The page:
The role of the U.S. pharmaceutical industry within Medicare should be expanded as a way to reduce the popular healthcare program's contribution to the federal deficit without resorting to drug rebates, the chief of the industry's trade group said on Thursday.

John Castellani, head of the Pharmaceutical Research and Manufacturers of America, or PhRMA, proposed applying elements of the Medicare Part D prescription drug program more broadly, to other areas of Medicare.

He cited Medicare Part B, which covers drugs that are purchased and administered by physicians rather than obtained by beneficiaries with a doctor's prescription.

"We know that the marketplace approach that has been taken in Part D works very well. But Part B is very different," Castellani said at Washington's National Press Club. "The challenge is to look at whether or not what we've learned in Part D can be applied in other parts."

Such a move could help the $300 billion industry avoid Medicare payment reductions next year, when deficit talks are expected to resume on a range of potential changes that could prove draconian for the industry, including cuts to scientific research and Food and Drug Administration funding.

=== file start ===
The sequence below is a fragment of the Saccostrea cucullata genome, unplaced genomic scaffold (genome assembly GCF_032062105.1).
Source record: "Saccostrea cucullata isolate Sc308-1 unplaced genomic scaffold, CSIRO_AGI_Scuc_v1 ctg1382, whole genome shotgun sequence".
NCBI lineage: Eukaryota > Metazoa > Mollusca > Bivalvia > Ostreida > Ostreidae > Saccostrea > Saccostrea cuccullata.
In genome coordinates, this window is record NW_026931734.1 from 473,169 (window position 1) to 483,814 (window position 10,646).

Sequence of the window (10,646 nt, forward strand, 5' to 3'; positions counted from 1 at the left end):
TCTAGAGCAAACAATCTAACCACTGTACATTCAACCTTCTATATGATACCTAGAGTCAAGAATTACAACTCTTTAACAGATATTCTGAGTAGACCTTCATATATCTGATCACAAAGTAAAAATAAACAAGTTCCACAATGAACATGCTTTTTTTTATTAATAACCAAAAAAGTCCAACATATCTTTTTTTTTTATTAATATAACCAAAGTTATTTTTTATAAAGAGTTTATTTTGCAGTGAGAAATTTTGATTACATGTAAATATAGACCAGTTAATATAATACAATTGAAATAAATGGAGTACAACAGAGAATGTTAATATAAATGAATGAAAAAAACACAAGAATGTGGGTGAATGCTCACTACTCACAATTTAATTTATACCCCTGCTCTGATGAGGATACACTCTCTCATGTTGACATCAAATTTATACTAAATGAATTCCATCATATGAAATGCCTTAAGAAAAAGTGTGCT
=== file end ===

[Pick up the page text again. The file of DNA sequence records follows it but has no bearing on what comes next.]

Part D, created by the George W. Bush administration, allows Medicare beneficiaries to purchase coverage from private insurers for drug costs that are not addressed by other segments of the Medicare program.

Drug costs are also covered by Medicare hospital insurance and private plans purchased through Medicare Advantage.

Castellani spoke a day after Health and Human Services Secretary Kathleen Sebelius announced that Part D premiums in 2013 would remain steady at about $30 a month, evidence she said that the program will remain accessible for most of Medicare's 50 million elderly and disabled beneficiaries.

He said the Part D program has saved Medicare billions of dollars since its inception in 2006.

Medicare spending, which is expected to exceed $590 billion this year, is a leading presidential campaign issue and has been a major target of proposals seeking to cut the federal deficit and mounting national debt.

Castellani said he was concerned about a White House proposal that would save $135 billion over 10 years by increasing Medicare drug rebates within Part D, where the administration says per capita spending has outpaced spending for traditional Medicare.

He criticized mandates as a form of price controls, adding: "We are very much concerned that that would inhibit innovation."